'Away' takes Hilary Swank to Mars

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Hilary Swank may have taken a punch in the boxing ring, but that was nothing compared to flying weightless, she says. Swank stars as an astronaut on her way to Mars in Netflix’s new series “Away,” premiering Friday.

“Pretending that you’re in zero G, zero gravity, it takes a lot of effort and a lot of effort to make it look effortless,” she says.

“We were harnessed by the lower part of our hips, and they were acting as a pendulum. So we’d squeeze our glutes to move us forward, and then squeeze our abs to move us backwards. But the whole time we’re squeezing these muscles so tight and trying not to talk funny because of it,” she grins.

“The whole idea of being in zero G, you just naturally want to talk like you’re in slo-o-o-w motion — which people don’t do in zero gravity. So it was, I think, for all of us a lot more challenging than we realized it would be.”

Swank is up to the task. The winner of two Academy Awards as best actress, for her role as a transgender youth in “Boys Don’t Cry” and as a pugilist in “Million Dollar Baby,” Swank has been acting since she was practically a toddler.

“I love the idea of exploring another human being and what makes them work. I just love the human condition, what makes people tick,” she says.

She was 9 when she starred in her first play.

“My mom always said to me, ‘Stop staring, stop staring, Hilary.’ I was always staring and observing and watching what makes people work. I remember one of our teachers had us write a script and act it out in front of the class. I remember feeling like something just came alive in me that I’d never felt before. And it’s one of those inexplicable things that you just can’t put into words. I didn’t realize at the time you could make a career out of it, but I just kept doing local theater and doing plays and finally realized, ‘Hey, wait a second, you can be an actor.’”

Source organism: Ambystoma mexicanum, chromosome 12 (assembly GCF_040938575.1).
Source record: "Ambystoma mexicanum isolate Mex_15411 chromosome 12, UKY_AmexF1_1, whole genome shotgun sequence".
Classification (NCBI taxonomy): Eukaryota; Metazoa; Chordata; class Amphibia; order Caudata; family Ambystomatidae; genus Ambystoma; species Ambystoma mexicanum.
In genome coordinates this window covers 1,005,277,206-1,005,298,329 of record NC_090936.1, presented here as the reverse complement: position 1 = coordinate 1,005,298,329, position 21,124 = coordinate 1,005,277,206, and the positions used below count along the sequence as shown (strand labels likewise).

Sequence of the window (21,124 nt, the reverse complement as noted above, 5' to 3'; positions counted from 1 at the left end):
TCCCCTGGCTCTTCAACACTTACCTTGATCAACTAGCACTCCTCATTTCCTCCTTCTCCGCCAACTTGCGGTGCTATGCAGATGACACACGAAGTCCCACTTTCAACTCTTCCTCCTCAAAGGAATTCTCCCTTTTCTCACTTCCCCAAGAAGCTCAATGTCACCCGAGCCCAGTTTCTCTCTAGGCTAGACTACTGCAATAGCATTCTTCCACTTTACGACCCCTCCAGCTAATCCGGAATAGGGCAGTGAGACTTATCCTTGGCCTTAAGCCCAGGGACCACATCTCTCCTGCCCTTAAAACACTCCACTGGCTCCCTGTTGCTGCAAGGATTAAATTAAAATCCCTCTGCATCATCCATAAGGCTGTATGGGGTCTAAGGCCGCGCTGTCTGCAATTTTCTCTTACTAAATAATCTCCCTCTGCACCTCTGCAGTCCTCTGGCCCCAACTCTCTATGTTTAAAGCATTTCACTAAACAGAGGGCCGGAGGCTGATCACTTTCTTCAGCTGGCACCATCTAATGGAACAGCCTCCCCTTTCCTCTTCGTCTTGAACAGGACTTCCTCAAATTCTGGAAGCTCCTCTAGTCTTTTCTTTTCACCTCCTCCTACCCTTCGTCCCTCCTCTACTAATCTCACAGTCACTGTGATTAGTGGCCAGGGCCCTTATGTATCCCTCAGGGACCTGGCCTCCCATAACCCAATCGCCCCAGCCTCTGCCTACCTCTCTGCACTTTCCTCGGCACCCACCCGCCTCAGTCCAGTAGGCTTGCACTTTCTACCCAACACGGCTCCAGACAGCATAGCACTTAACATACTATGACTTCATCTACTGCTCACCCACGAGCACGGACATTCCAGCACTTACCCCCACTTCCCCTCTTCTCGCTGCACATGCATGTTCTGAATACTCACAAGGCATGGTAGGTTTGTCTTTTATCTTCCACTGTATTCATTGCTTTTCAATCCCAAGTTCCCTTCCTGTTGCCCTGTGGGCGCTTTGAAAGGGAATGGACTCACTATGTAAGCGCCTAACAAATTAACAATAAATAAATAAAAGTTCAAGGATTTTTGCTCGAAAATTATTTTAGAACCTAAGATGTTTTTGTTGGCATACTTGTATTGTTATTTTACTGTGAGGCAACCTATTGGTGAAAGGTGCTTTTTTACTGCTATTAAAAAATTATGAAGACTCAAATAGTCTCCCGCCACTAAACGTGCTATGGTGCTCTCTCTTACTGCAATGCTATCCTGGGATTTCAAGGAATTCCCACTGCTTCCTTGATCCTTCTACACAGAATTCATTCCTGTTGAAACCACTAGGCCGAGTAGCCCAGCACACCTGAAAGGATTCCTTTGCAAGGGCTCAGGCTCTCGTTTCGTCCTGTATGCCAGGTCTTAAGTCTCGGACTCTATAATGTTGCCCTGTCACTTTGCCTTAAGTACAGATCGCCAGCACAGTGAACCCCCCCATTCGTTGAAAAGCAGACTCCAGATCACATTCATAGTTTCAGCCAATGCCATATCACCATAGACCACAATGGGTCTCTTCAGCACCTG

Swank worked her way up, landing a role on “Buffy the Vampire Slayer” when she was 18 and her first big break in “The Next Karate Kid” two years later.

Since her notable splash in films, she’s played everything from a suffragette to Amelia Earhart. But she’s never been impressed by her colorful resume.

“I’m not one to ever expect anything in my life, but I was hoping I would get the opportunity to test my chops and challenge myself,” she says.

“I was just lucky with that opportunity when ‘Boys Don’t Cry’ came along because they didn’t want someone who was famous. It was the right time. I’m very thankful for that and for the opportunities that have arisen since then, after winning the Oscar. I never thought about it. I never expected it to happen that quickly.”